You can also reach out to mortgage lenders to get a better idea of closing costs in your area. At SouthEast Bank, we have several calculators that can help you decide how much your ideal home will cost, including monthly payments and how much you can qualify for. You can also reach out to one of our mortgage service teams with any questions about closing costs.
How to Save on Closing Costs as a Buyer
Closing costs have to be paid by someone, and that someone is usually the buyer. To save money as a buyer, you can try asking your agent if they can negotiate a deal with the seller to have them pay a portion of your closing costs. The seller is under no obligation to do so, but it’s always worth a try.
You can also work to lower the fees in the closing costs. For example, you can ask the lender to knock off some of the more obscure fees by asking for a Closing Disclosure form and seeing what some of the more negotiable fees are. Make sure to compare costs, not just with lenders, but with home inspectors, realtors, and more. Doing your research will help save you money in the long run.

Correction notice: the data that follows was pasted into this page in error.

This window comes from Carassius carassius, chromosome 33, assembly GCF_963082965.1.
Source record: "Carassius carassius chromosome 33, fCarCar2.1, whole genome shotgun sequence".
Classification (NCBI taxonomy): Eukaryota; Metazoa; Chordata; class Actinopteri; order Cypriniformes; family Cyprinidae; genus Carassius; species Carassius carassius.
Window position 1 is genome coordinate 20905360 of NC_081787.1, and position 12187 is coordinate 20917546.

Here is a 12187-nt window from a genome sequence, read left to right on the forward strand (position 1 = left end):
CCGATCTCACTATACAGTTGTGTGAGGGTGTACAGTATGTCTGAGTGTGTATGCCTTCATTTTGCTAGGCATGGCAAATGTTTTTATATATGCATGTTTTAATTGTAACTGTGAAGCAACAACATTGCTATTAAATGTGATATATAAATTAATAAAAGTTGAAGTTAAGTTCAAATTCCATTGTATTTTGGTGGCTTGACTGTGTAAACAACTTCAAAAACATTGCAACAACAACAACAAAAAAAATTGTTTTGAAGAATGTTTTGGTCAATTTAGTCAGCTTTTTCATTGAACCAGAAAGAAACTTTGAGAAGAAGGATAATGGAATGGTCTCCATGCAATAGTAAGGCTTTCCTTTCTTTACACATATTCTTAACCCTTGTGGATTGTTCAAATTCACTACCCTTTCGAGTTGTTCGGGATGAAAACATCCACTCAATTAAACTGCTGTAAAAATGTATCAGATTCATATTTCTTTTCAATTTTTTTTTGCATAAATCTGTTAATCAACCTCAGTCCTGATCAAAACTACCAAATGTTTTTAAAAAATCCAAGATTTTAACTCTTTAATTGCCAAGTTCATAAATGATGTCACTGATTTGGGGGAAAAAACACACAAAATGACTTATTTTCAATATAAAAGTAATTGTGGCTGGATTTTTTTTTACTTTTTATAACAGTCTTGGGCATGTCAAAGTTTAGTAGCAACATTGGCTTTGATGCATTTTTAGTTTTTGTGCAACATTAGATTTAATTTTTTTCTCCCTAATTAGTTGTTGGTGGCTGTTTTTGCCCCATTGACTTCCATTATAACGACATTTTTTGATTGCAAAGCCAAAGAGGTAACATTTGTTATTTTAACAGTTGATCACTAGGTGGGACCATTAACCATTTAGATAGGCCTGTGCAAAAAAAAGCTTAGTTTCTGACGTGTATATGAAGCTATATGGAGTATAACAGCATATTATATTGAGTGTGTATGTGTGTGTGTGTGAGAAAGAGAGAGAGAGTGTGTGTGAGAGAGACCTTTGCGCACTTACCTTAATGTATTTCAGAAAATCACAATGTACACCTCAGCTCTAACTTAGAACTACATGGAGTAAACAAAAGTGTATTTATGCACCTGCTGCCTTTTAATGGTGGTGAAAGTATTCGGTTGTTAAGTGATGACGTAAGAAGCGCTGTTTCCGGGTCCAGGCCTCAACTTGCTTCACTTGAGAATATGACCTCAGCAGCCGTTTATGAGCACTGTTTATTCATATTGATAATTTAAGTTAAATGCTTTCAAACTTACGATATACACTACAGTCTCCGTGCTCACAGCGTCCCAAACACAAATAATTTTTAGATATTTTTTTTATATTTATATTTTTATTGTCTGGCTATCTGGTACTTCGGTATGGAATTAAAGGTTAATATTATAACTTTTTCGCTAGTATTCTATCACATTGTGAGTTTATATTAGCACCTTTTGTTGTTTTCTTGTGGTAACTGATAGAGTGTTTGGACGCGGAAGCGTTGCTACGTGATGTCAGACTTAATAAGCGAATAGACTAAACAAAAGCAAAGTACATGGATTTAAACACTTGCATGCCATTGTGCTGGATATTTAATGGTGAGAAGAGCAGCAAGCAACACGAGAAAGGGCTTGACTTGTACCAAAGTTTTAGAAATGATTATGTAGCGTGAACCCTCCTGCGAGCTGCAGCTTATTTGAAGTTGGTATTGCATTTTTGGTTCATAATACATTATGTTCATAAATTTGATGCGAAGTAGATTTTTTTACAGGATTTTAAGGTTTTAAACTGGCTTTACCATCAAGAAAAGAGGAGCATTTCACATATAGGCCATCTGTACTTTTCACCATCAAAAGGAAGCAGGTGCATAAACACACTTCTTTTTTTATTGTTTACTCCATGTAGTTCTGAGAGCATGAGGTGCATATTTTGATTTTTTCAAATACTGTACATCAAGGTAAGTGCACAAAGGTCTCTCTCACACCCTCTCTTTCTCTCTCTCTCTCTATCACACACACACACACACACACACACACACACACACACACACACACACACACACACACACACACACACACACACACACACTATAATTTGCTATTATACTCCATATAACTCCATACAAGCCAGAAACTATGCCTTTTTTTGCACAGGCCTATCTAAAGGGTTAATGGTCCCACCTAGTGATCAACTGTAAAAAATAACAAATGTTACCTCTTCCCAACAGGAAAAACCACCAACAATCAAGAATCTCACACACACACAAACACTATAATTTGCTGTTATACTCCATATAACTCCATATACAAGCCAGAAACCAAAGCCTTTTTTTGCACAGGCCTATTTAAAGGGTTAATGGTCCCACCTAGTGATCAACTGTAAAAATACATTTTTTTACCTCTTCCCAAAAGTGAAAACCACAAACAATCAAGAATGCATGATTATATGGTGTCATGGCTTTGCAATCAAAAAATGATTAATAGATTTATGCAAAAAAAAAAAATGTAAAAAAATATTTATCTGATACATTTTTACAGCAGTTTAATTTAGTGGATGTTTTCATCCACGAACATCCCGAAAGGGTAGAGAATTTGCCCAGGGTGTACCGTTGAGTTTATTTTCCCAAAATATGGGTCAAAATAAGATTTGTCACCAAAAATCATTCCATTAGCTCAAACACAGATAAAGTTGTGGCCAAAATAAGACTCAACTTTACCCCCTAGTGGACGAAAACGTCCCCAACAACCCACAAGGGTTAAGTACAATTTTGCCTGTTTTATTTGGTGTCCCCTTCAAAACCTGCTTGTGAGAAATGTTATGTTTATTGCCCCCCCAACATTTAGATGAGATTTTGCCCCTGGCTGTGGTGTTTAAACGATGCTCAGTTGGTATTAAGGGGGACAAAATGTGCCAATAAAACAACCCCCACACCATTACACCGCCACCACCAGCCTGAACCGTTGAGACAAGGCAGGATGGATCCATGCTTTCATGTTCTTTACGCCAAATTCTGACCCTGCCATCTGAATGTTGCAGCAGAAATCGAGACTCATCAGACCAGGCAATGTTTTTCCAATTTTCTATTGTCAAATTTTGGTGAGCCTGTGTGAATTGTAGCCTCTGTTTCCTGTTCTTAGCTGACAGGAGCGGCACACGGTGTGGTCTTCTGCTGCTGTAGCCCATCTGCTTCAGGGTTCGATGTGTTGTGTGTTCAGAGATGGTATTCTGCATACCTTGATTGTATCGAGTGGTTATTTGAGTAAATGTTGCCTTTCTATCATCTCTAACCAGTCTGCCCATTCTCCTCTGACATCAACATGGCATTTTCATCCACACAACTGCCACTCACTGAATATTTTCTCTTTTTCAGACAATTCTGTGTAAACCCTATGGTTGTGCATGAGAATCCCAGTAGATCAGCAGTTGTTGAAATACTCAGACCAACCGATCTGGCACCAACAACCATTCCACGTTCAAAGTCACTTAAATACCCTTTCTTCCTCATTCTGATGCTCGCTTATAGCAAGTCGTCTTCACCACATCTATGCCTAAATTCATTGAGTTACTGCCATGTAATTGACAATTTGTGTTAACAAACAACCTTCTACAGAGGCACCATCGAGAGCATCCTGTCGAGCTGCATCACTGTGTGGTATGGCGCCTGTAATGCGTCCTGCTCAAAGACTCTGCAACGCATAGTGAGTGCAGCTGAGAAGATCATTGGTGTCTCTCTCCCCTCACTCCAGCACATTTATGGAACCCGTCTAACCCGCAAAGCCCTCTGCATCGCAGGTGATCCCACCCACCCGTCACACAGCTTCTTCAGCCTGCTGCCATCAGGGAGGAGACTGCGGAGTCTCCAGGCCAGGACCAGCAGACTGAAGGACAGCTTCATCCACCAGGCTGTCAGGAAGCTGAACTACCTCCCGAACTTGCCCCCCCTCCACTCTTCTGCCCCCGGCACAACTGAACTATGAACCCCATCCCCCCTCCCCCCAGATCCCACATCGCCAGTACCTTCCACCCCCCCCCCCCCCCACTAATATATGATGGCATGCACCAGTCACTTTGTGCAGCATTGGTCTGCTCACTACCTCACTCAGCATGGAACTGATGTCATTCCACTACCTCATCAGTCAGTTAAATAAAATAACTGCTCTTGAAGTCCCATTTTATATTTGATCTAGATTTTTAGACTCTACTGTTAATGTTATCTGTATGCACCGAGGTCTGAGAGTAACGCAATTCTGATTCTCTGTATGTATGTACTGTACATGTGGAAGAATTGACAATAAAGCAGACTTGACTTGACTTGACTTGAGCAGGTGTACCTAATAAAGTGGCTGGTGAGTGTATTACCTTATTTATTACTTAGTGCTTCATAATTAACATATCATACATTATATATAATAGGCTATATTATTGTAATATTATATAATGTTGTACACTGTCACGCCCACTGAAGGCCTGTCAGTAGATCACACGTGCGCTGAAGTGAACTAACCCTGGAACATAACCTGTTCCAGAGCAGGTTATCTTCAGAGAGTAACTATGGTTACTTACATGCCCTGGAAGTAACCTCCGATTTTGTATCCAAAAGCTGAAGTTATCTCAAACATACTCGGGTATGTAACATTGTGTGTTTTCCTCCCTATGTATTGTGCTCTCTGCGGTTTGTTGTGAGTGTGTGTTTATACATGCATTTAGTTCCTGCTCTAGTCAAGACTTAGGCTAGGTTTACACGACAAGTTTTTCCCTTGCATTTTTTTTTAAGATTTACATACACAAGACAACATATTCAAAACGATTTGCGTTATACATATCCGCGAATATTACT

How to Save on Closing Costs as a Seller
Sellers have more flexibility when it comes to closing costs. Not only can they use the sale of their home to help pay for the costs, but they also have more leverage in negotiating with buyers to pay for some of the costs.
Right now, with the home market being so competitive, buyers are more willing to offer to pay for closing costs than in the past in order to get the house they want. You can take advantage of this as a seller to save a bit of money.
Like buyers, it’s a good idea to shop around for services like inspectors, repairs, and title companies. It may not save you thousands, but it could save you some extra money. The biggest way a seller can save money on closing costs is through the realtor fee. Realtors will have set fees, but if you look around, you might be able to find a lower fee that will save you 1-2% of your home sale, which is thousands of dollars.
Buying a home can be an expensive venture, and even selling a home can come with costs. Closing costs in Tennessee can run a few thousand dollars and up, depending on the home price and other associated fees. Make sure you are prepared with savings and research so that you don’t have to pay more than you need for your new home.
SouthEast Bank strives to make finding the perfect home as easy and convenient as possible. Contact one of our mortgage service teams today to find out more about closing costs in Tennessee and mortgage loans.
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Information contained in this blog is for educational and informational purposes only. Nothing contained in this blog should be construed as legal or tax advice. An attorney or tax advisor should be consulted for advice on specific issues.